Random thoughts about disposable stuff [day 20 & 21]

I haven’t had much time to blog, but I have run into many crazy situations and learned a lot over the past few days.  Here are a few random things.

7I’m reading the book 7: Mutiny Against Excess.  (a) I should have written a book about all of my challenges and experiences.  Shane Claibourne is my hero too.  I also think the world will someday be like a scene from the Book of Eli.  (b)  This book very much parallels with this challenge.  It’s a really good read.  It will mess you up, in a good way.

space shipI wonder what the aliens think of us?  We’re a pretty wasteful society.  I guess their thoughts about planet earth may depend on where they land their spaceship.  America?  Africa?  Mexico?  Finland?

the-colony-tv-showA post-apocalyptic world.  My kids have started watching a new show called The Colony.  Yes, I know, 2009 is not new, but it’s new to us. We only have Netflix.  The program follows some people who must survive in a simulated post-apocalyptic environment.  No, I didn’t make them watch it.  They started watching it and insisted I watch it with them.  It’s a good follow-up to MacGyver, Pawn Stars and Mythbusters.  They have to live off waste and old junk.   Continue reading

Back in the day… [day 18 & 19]

On my recent road trip, I found so many interesting things to photograph.  Most of the interesting things were vintage or antique.  What’s the difference?  My boss asked that question on Facebook a few months ago.  Vintage is 7+ years old and antique is 50+ years old.  Just for the record, I’m still vintage.

Life has changed radically over the past few decades.  Here’s a few photos I found interesting.

vw bug slugbugSlug bug!  I just had to stop and take a photo of this VW Bug, sitting in front of an auto salvage yard.  It’s probably out front because people still love these little beauties.  Some turn them into art projects, some restore them and some use them for parts.

This car, brand new, back in 1969 cost about $1,800.  The same car now (44 years later, for those of you who hate math), brand new, costs $19,995 for the basic model.  A restored 1969 model in decent shape is in the $4,000 range.   Continue reading

Observations of a mad woman [day 9]

Observations of a mad woman trying to be environmentally responsible:

I’m mad.  Crazy mad and mad that simple alternatives are not even on the radar.

Almond milk is good, but I’ll likely go back to my regular skim milk.  I will make this on occasion though.  Plastic milk containers can be recycled, wax-coated cartons cannot.

It’s not easy to be a container label-reader.  Unless you have memorized the cryptic plastic symbols or the company has chosen to be helpful, telling you if the packaging is recyclable, forget it.  Most of the time I’m guessing.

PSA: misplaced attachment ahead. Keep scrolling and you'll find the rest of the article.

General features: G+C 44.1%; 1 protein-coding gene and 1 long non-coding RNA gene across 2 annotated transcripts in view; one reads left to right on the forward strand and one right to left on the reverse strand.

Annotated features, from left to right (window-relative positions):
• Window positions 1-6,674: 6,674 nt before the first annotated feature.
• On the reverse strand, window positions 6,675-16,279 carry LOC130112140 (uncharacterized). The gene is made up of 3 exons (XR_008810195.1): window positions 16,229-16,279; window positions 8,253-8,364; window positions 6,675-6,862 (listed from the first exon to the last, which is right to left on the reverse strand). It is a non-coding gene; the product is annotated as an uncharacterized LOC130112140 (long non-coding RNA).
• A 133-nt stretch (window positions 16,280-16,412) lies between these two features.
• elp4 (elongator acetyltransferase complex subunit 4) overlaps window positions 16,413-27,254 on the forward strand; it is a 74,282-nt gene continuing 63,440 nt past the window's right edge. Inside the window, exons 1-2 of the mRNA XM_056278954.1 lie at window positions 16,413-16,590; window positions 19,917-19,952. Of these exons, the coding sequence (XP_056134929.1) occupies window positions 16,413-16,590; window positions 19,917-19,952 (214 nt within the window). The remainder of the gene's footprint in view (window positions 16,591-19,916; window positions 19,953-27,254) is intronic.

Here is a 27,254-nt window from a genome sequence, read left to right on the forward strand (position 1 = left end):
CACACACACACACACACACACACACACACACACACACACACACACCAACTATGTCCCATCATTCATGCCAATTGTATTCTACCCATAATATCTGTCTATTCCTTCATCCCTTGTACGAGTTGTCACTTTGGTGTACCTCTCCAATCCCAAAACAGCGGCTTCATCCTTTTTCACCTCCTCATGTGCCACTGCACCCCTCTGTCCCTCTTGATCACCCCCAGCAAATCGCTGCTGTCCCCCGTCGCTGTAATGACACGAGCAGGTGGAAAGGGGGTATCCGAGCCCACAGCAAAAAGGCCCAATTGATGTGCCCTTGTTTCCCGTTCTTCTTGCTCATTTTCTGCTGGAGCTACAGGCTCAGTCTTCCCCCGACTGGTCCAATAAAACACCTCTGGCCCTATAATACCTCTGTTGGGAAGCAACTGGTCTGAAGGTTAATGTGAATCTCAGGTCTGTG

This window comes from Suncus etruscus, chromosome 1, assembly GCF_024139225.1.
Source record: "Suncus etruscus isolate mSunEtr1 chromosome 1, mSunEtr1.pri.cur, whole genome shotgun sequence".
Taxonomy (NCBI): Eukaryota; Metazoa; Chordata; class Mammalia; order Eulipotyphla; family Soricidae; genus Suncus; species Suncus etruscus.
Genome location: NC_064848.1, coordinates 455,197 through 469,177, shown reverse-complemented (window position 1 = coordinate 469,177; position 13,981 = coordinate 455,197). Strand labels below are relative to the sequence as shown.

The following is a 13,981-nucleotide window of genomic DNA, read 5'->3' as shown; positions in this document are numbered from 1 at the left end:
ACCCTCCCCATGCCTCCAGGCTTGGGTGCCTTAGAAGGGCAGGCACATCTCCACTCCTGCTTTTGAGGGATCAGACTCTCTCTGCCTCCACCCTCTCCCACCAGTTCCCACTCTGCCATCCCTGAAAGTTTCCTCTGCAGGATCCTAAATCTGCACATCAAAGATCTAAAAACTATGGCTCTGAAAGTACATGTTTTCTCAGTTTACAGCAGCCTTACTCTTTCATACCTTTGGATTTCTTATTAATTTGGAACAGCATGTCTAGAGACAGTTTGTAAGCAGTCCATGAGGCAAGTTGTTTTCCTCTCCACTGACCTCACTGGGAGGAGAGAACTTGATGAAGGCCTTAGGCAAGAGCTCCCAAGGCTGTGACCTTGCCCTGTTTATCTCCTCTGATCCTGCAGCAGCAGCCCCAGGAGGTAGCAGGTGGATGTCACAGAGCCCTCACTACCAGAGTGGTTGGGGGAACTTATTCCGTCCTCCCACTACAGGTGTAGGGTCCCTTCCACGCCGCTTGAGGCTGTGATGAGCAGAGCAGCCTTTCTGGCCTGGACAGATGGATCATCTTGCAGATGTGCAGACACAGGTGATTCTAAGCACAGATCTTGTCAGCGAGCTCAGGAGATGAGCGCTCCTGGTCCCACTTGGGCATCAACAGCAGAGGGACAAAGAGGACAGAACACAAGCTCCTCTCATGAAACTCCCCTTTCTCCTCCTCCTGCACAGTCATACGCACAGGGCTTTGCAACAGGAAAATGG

Here’s how the system works. If the packaging can be reused or recycled, or is made from recycled products, it will be listed as such.  If not, it won’t say anything.  Promote the good, ignore the bad.  If nothing else comes out of this, I should use my design skills and simplify the recycling types labels and present my simple system to the EPA.  Even is I was trying to shop for recyclable containers, many would be difficult to identify.  Next time you shop, try reading the labels.  What did you find?

gab-the-box-terracycle

I found this label intriguing.  Terracycle?  Never heard of it.  Bag the Box?  That makes sense, but I need more info.  Continue reading

Craptastic [day 8]

turtle-in-a-hamster-wheelCraptastic.  I stole this word from my boss.  It’s the word you use when nothing is going as planned and you have absolutely no control over it.  I spent a good part of the day with slow internet, partial CMS and way too much to get done.  The only visual way I could think of to depict this?  A turtle on a hamster wheel.

shredded paperWith that being said, I’m going to keep this post short.  Two of my friends brought me shredded paper to make homemade kitty litter.  I’ve had no time to do that, of course, but at least I have supplies.  That’s all for today folks!  I’m sure today will bring many adventures in the land of disposableville.

I am not a throw away girl [day 7]

rethink-good-trash-can-metal-no-symbol-tiaraI wrote this a few days ago.  It goes to the tune of Madonna’s song Material Girl.  I think I might need to do a music video with it.  :)

Not a Throw-Away Girl

Some stores discount, some stores ship stuff
I think they’re okay
If they don’t give me reusable options
I just walk away

They can bag and they can stock  
But they can’t see the light, that’s right ‘
Cause the stores without the plastic
Are always in the right, ’cause we are

Living in a disposable world
And I am not a throw away girl
You know that we are living in a disposable world
And I am not a throw away girl

Some use paper, some have bulk
And that’s all right with me
If they can’t use my glass containers
I have to let them be

Some stores try and some stores lie but
Much to my dismay, they sway!
Only stores who save their planet
Make my every day, ’cause they are

Living in a disposable world
And I am not a throw away girl
You know that we are living in a disposable world
And I am not a throw away girl

Stores may come and stores may go
And that’s all right you see
The economy will crash someday
And everyone will see, that we are

Victims of a disposable world
And I am not a throw away girl
You know that we are living in a disposable world
And I am not a throw away girl  Continue reading

Change me! Change me! [day 1]